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Catalog Data

Borglum, Solon Hannibal, 1868-1922  Search this
Borglum, Emma Vignal, 1864-1934  Search this
Borglum, Gutzon, 1867-1941  Search this
Davies, A. Mervyn (Alfred Mervyn)  Search this
Davies, Monica Borglum, 1903-1997  Search this
11.5 Linear feet
Collection descriptions
Archival materials
The Solon H. Borglum and Borglum family papers date from 1864 to 2002 and measure 11.5 linear feet. The collection documents Solon Borglum's personal life and his career as a sculptor specializing in Western themes through biographical material, family and general correspondence, writings and notes, research for his biography, financial and business letters, printed material, photographs and artwork.
Scope and Contents:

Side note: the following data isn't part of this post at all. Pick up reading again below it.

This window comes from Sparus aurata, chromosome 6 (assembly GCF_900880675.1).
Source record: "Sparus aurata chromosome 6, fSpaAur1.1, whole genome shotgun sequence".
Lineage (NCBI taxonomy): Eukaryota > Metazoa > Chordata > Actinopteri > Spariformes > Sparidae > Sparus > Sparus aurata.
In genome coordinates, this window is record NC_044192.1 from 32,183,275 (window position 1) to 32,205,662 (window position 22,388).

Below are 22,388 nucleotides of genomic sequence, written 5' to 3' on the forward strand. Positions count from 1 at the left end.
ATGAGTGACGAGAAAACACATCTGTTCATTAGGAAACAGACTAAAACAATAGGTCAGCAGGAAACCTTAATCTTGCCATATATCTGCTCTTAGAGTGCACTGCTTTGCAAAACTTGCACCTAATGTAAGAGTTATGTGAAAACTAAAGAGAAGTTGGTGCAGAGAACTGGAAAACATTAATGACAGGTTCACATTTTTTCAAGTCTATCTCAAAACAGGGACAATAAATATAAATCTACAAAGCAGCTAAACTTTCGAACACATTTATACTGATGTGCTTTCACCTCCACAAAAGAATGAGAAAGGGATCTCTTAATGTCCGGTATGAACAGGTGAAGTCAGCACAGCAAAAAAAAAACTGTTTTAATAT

The Solon H. Borglum and Borglum family papers date from 1864 to 2002 and measure 11.5 linear feet. The collection documents Solon Borglum's personal life and his career as a sculptor specializing in Western themes through biographical material, family and general correspondence, writings and notes, research for his biography, financial and business letters, printed material, photographs and artwork. Biographical material contains documents providing information on the Borglum Family history as well as Solon's military service and memorial. Also found is a leather portfolio of ephemera kept by Emma Borglum. Family correspondence includes numerous letters between Solon and Emma and various members of their extended family. The letters discuss family events, everyday life, Solon's military service, and family history. General Correspondence pertains to Solon's career as an artist and includes his incoming and outgoing correspondence with galleries, foundries, patrons, fellow artists such as Augustus Saint-Gaudens, and others. Later correspondence from galleries, museums, foundries, historical societies, and other individuals and organizations, is addressed to his daughter Monica Borglum and concerns Solon's artwork and legacy after his death. Writings and notes include material written by Solon Borglum and material written by others. Solon's writings include project proposals as well as essays, lectures, and other notes on the topics of his own works of art, art and form, and his participation in World War I. Also found are Solon's diary, notebooks, and address books kept during the last five years of his life. Writings by others include writings by Emma and others about Solon Borglum, as well as guest books for the Silvermine Group of Artists. Series five contains documents compiled by Monica Borglum Davies and her husband A. Mervyn Davies for a biography Solon Borglum. Included are their research files and notes as well as heavily edited drafts of book sections and draft manuscripts and notes. Financial and business records document Solon's professional career and legacy, including project contracts and financial proposals, account books, ledgers, receipts, and items regarding the Solon H. Borglum Sculpture and Education Fund. Printed material contains items about Solon Borglum's career and artwork compiled by his daughter, Monica Davies, and includes exhibition catalogs, exhibition announcements, brochures, programs, clippings, reports, and other publications. Also included is the textbook Sound Construction. This collection also contains numerous photographs, including Solon's personal and family photographs, and photographs of his artwork. Family and personal photographs consist of photos of Solon taken throughout his career, including his time in military service, photos of his family and friends, various studios and residences including Rocky Ranch, and of him and and Emma at the Crow Creek Reservation. Artwork is comprised of sketches Solon made for his sculptural works and for Sound Construction. Also found are sketches by Emma and Gutzon Borglum, including a sketch of Solon, and artwork by others such as artist Robert Fulton Logan.